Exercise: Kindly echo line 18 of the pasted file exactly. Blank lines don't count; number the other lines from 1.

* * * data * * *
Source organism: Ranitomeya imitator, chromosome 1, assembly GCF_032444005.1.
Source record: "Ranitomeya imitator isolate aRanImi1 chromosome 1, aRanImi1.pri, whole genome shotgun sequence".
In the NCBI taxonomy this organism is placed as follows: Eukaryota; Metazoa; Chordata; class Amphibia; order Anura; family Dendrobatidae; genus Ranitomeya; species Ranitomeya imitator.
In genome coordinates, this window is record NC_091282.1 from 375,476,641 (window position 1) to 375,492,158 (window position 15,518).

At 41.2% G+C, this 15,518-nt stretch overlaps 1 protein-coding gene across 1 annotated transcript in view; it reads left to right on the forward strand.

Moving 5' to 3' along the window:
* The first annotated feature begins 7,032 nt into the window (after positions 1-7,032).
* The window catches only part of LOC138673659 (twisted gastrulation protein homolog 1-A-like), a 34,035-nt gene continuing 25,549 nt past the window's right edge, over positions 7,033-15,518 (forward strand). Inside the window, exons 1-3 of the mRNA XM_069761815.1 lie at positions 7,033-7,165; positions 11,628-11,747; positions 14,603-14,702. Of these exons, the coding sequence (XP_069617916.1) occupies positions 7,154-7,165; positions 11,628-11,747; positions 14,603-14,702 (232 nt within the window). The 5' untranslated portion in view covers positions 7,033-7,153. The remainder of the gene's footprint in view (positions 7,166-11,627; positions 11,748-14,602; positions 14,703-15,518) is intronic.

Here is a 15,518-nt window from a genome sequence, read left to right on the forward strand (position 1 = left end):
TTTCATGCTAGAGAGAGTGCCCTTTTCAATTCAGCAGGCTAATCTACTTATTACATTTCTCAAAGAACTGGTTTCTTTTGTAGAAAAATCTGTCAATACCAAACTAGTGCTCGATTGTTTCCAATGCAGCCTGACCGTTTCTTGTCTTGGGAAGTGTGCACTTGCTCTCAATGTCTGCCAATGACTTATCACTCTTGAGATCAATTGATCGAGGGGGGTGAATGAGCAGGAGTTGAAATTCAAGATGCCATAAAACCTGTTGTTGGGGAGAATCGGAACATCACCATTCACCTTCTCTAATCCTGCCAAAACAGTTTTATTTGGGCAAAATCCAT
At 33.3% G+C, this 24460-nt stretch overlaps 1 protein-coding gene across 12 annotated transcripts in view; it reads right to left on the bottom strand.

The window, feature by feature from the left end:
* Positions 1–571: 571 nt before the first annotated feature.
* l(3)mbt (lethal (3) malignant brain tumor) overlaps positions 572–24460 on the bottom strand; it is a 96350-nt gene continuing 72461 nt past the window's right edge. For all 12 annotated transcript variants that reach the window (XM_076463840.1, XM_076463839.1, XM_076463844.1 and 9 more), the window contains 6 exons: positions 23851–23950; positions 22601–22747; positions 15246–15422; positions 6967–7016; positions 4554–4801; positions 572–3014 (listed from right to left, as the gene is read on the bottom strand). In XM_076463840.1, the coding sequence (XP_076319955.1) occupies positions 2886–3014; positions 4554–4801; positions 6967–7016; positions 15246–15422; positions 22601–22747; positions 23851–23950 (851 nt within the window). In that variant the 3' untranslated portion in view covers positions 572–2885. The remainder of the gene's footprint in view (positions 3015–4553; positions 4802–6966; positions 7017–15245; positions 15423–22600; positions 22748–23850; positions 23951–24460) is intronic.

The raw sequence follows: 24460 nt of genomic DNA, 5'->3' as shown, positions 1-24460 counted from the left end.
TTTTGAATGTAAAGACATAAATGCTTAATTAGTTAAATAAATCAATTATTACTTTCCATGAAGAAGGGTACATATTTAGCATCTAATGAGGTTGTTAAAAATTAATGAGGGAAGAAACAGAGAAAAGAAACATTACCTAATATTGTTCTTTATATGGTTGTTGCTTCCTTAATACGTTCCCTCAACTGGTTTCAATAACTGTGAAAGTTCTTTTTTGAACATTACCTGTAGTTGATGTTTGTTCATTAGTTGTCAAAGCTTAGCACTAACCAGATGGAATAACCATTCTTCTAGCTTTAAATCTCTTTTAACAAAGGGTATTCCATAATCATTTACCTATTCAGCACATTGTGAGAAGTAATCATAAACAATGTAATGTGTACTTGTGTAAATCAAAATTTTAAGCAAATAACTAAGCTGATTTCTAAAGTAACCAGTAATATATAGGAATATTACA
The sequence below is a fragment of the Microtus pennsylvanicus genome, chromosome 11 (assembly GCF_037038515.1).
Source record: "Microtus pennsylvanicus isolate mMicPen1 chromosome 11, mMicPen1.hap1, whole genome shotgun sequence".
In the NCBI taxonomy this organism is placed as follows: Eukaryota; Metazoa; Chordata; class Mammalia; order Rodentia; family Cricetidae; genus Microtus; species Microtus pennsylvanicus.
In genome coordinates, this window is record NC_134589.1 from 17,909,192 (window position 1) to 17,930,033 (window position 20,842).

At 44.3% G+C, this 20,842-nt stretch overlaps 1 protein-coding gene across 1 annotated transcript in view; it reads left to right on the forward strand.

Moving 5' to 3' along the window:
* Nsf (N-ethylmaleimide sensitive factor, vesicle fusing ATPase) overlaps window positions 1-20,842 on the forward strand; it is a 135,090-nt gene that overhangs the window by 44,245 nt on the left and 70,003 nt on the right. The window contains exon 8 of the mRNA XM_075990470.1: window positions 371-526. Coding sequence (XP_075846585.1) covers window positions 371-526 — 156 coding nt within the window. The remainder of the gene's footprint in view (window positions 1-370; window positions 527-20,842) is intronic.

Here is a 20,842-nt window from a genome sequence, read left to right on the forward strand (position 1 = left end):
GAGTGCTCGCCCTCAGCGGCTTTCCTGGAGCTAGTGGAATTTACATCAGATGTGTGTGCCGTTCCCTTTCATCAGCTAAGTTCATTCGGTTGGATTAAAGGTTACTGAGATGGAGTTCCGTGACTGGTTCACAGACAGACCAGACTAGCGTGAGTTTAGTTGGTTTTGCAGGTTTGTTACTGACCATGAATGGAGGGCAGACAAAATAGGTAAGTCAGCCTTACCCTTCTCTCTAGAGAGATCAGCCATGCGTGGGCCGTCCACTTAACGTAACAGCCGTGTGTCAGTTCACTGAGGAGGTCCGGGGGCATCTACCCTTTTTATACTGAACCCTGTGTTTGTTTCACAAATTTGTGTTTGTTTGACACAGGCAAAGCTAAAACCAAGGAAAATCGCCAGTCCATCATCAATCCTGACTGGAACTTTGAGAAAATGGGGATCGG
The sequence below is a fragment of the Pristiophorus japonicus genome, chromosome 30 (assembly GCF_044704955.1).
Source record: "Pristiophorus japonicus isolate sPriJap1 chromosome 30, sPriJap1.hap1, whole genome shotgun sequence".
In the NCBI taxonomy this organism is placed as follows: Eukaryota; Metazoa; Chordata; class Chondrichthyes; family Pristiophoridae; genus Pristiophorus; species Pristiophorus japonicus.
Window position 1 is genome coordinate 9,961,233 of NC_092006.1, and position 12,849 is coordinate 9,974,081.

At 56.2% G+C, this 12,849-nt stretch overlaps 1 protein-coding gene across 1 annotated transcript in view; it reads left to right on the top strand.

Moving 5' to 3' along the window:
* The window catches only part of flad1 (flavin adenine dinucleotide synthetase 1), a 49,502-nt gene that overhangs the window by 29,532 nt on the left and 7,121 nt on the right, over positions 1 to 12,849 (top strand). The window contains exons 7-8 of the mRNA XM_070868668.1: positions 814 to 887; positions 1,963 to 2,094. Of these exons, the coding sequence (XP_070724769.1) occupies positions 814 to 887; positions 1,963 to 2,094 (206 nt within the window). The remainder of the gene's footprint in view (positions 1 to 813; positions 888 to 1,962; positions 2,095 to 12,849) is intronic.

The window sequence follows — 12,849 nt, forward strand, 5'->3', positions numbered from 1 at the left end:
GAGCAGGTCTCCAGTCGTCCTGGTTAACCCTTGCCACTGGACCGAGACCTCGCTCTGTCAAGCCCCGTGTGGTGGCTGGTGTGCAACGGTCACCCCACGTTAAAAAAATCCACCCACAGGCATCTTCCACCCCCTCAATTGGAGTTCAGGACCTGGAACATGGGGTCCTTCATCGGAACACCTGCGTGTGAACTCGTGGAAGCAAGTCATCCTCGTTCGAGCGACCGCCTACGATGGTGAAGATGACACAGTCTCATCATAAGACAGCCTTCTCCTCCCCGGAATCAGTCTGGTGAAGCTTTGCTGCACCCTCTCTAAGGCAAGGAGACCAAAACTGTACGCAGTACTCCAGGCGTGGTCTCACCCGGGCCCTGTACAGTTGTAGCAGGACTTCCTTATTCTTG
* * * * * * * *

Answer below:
Source record: "Microtus pennsylvanicus isolate mMicPen1 chromosome 11, mMicPen1.hap1, whole genome shotgun sequence".